CSNPhilly.com's Jim Salisbury has an interesting piece this morning that lays out a compelling case that the Phillies are preparing to give Chase Utley a contract extension.
So what would an Utley extension look like?
Let's talk our way through it.
1) Unless you think the Phillies can outbid the Yankees for Robinson Cano, they have next to no chance of replacing Utley with a second baseman who offers anything close to his level of production. That is not an exaggeration. Beyond Utley and Cano, the only potential regular second baseman who are scheduled to become free agents are Omar Infante (.309/.340/.447, 6 HRs for the Tigers), Kelly Johnson (.252/.323/.467, 14 HRs for the Rays). Ben Zobrist has a reasonable $7 million club option with the Rays (along with a $2.5 million buyout). But that's it, unless you think Nick Punto or Ryan Raburn or Skip Schumaker should be playing every day for contender.
2) It is hard to underestimate how much value Utley would have on the open market, where he and Cano are the only two middle-of-the-order bats who play the middle infield and are scheduled to be free agents. Just this offseason, 37-year-old Marco Scutaro signed for three years and $20 million with the Giants. Utley will be 35 next season and is currently hitting .286/.346/.520 with 13 home runs.
3) Dustin Pedroia recently signed a contract extension that, on its back end, will pay him $40 million over the three years in which he will be 35, 36 and 37 years old. Ian Kinsler will make $23 million for his 35-year-old and 36-year-old seasons. Kevin Youkilis signed a one-year, $12 million deal for his 34-year-old season this year. So we can say that the going rate for a second/third baseman of Utley's ilk is around $13 million per season.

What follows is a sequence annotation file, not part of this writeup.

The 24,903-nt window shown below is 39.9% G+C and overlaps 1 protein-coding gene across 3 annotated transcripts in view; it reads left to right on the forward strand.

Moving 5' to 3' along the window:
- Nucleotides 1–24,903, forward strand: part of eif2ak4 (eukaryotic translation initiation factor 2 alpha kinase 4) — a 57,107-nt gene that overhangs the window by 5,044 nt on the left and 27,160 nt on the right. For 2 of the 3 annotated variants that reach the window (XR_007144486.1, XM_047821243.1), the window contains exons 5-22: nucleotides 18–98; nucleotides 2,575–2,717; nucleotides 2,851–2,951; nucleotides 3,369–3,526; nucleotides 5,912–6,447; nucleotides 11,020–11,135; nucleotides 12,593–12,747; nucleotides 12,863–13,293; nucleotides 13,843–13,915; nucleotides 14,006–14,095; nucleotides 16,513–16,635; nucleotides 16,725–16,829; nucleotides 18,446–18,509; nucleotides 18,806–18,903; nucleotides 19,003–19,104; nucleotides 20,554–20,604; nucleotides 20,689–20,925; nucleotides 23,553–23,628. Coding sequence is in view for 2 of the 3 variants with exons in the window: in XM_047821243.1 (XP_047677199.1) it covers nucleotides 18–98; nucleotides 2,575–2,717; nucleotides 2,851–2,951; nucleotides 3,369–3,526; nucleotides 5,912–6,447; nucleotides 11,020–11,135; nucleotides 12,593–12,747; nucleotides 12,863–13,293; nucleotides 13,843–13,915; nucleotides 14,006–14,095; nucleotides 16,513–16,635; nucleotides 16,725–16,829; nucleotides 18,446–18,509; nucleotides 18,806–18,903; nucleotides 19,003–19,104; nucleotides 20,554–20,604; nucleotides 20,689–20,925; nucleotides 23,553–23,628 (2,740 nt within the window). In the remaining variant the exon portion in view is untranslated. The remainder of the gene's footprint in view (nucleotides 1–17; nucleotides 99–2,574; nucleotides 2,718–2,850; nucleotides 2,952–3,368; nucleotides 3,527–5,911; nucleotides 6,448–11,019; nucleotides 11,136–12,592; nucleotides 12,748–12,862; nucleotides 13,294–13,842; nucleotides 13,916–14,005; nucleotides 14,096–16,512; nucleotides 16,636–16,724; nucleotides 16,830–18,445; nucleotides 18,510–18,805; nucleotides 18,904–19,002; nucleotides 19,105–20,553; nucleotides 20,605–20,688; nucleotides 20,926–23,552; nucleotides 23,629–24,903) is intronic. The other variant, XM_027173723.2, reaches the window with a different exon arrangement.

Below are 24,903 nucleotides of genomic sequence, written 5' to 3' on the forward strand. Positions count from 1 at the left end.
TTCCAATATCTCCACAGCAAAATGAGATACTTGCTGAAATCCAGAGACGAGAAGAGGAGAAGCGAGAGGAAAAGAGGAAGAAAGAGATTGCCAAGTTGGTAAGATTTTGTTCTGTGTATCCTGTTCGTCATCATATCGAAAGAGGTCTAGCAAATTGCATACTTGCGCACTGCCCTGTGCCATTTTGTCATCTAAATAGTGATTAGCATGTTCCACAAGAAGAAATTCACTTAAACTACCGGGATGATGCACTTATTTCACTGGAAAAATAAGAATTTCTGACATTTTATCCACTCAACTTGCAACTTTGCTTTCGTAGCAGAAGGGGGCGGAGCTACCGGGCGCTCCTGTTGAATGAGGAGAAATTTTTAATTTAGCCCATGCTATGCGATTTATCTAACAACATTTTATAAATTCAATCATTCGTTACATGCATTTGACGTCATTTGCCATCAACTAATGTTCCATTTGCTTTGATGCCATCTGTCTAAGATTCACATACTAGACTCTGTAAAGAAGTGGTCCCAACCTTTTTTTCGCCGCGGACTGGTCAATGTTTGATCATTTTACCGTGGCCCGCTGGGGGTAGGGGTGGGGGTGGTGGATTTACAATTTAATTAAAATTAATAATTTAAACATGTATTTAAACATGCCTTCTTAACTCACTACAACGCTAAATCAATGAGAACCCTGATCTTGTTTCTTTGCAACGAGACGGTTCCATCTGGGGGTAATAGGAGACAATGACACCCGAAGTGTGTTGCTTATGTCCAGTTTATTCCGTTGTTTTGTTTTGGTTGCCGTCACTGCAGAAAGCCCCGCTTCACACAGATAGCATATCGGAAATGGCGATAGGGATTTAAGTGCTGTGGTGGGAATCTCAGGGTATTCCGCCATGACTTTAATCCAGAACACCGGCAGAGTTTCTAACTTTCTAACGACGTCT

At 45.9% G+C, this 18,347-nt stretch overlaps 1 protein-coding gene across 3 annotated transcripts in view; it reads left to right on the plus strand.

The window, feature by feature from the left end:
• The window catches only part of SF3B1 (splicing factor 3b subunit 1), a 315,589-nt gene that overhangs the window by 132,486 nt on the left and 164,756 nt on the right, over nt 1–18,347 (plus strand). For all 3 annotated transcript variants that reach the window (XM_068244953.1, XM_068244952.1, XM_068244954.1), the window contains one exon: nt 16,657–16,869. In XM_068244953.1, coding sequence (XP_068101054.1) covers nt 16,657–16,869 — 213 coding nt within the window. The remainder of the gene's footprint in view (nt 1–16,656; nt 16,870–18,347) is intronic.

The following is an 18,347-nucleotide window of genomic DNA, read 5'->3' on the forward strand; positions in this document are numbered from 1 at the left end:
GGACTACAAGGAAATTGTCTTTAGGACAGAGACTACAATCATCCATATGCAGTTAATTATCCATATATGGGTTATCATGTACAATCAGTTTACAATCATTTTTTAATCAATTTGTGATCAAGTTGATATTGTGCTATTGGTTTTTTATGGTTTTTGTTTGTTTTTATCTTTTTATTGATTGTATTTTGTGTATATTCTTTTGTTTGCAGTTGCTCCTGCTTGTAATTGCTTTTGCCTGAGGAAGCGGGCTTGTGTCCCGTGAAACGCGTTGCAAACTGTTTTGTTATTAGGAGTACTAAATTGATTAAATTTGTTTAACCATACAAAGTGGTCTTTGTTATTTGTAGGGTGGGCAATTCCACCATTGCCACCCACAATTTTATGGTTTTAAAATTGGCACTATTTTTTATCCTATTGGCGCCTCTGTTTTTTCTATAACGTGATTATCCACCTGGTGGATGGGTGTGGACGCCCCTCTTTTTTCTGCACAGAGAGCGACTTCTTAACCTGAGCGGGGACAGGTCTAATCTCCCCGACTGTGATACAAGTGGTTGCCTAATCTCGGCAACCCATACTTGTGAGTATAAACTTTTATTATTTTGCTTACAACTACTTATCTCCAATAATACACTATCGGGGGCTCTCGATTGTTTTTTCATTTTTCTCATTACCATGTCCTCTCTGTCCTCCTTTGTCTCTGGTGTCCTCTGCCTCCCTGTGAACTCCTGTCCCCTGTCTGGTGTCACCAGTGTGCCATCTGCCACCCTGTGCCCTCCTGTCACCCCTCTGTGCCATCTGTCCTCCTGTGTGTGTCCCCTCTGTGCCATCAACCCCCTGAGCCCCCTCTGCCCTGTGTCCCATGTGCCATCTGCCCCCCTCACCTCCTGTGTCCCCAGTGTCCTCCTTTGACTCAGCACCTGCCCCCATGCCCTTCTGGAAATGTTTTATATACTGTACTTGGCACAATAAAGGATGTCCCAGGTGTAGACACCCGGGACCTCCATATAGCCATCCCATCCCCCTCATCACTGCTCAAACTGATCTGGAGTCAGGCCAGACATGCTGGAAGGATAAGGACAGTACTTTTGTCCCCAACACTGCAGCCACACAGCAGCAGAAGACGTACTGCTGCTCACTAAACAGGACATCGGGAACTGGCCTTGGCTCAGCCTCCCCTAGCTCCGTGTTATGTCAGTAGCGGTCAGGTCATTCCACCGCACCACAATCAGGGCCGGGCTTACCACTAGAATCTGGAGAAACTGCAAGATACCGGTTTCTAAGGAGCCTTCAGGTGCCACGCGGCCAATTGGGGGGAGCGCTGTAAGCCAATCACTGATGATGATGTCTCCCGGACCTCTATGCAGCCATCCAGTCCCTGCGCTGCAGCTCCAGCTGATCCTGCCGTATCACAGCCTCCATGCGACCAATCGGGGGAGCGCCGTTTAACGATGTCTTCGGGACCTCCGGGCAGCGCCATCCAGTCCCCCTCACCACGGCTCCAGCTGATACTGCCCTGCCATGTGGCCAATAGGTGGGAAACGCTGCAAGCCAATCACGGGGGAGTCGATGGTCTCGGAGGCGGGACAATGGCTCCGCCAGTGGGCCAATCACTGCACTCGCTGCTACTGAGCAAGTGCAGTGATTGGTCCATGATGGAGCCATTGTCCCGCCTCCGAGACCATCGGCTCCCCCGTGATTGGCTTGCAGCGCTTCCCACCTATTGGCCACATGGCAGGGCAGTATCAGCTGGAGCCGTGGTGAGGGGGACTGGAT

4) The biggest question with Utley is his knees, which caused him to miss two months at the start of 2011 and three months at the start of 2012. Utley has acknowledged that he will likely have to deal with his knee condition for the rest of his career. On the one hand, he has dealt with it quite well this season, his best since 2010. On the other hand, he was able to rest those knees for a month while he was on the disabled list with a strained oblique.
See if this concerns you:
In Utley's first 22 games of 2013, he hit .308/.353/.551. Then, in the 22 games that followed before his trip to the DL, he hit just .238/.326/.400.
In his first 42 games last season: .247/.360/.473.
In his last 41 games: .265/.370/.384
First 52 games of 2011: .287/.383/.487
Last 51 games of 2011: .237/.309/.382
Utley has not logged more than 400 plate appearances since 2011. He hasn't logged more than 455 plate appearances since 2010. He hasn't logged more than 600 plate appearances since 2009.
At the moment, he is on pace for his most playing time since 2009. But he missed at least 47 games in each of the previous three seasons.
5) If money is not an issue, and if the Phillies are not comfortable trading their longtime second baseman, then signing Utley obviously makes sense. When healthy, he is far better than any other option they will likely have at the position over the next three seasons. Right now, the No. 2 option is probably unproven prospect Cesar Hernandez. Even if they sign Utley and he misses long stretches of time in each season, then they are right where they would have been anyway with Hernandez in the lineup.
Of course, money is always an issue. The Jonathan Papelbon contract would have made sense if money was not an issue. But the Phillies entered the last two seasons with a gaping hole in the corner outfield while their 60-inning-a-year closer pulled down $12.5 million per annum.
To keep Utley off of the market, I'm going to project that it will take somewhere around three years and $45 million. Keep in mind, such a contract would include full no trade rights since Utley becomes a 10-and-5 player in late August.
Would that move make sense? We'll take a deeper look at that question at some point in the future.